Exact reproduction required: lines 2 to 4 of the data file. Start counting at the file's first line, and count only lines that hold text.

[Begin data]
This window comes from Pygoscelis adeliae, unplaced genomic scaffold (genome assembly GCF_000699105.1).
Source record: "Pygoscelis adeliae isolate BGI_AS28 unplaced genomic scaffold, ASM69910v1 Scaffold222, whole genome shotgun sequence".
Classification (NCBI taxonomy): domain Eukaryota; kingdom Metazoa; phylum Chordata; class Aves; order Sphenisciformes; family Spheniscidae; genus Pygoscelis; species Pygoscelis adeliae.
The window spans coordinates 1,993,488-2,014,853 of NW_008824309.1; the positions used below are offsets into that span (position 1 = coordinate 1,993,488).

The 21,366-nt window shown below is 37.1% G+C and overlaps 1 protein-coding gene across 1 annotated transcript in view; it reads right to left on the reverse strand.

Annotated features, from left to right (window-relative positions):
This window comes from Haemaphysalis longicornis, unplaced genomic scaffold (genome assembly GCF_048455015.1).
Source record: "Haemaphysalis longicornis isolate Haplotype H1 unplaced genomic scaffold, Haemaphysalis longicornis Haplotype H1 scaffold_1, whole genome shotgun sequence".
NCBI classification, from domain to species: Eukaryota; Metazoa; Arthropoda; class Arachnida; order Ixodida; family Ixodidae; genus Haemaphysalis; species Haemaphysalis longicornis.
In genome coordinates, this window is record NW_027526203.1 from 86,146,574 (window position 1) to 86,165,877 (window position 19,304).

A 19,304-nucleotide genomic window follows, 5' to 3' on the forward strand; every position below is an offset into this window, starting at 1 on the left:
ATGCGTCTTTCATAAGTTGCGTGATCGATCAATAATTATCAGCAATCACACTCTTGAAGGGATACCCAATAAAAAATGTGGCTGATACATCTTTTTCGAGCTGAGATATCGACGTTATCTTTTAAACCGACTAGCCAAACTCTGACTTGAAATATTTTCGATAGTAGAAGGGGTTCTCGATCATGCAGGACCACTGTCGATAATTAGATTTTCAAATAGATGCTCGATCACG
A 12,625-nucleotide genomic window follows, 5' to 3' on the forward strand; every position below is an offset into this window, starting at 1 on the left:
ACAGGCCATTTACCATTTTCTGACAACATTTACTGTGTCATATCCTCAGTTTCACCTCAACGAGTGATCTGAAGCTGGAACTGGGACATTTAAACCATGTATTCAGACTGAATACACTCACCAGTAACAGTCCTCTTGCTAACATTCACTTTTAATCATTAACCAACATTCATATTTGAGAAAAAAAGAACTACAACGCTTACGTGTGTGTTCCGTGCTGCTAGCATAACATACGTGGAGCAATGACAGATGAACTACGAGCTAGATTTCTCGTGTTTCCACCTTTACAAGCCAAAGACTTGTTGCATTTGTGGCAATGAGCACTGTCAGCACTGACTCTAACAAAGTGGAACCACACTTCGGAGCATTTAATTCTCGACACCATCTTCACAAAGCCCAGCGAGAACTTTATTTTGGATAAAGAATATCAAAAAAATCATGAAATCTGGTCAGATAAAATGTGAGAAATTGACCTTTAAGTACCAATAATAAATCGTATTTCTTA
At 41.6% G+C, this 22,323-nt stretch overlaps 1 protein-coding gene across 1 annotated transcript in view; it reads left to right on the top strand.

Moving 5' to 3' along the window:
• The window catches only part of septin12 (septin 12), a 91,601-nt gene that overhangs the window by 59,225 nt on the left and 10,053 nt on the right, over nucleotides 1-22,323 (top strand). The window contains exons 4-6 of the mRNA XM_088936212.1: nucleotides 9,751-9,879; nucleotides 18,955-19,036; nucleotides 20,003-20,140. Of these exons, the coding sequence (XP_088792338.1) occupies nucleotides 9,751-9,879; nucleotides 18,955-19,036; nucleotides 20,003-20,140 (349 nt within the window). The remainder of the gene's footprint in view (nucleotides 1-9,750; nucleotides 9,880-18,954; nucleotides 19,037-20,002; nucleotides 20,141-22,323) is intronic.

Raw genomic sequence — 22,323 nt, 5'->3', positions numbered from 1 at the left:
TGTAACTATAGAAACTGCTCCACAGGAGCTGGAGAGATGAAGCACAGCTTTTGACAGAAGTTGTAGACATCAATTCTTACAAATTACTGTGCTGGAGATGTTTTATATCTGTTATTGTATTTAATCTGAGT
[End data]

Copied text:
Source record: "Pygoscelis adeliae isolate BGI_AS28 unplaced genomic scaffold, ASM69910v1 Scaffold222, whole genome shotgun sequence".
Classification (NCBI taxonomy): domain Eukaryota; kingdom Metazoa; phylum Chordata; class Aves; order Sphenisciformes; family Spheniscidae; genus Pygoscelis; species Pygoscelis adeliae.
The window spans coordinates 1,993,488-2,014,853 of NW_008824309.1; the positions used below are offsets into that span (position 1 = coordinate 1,993,488).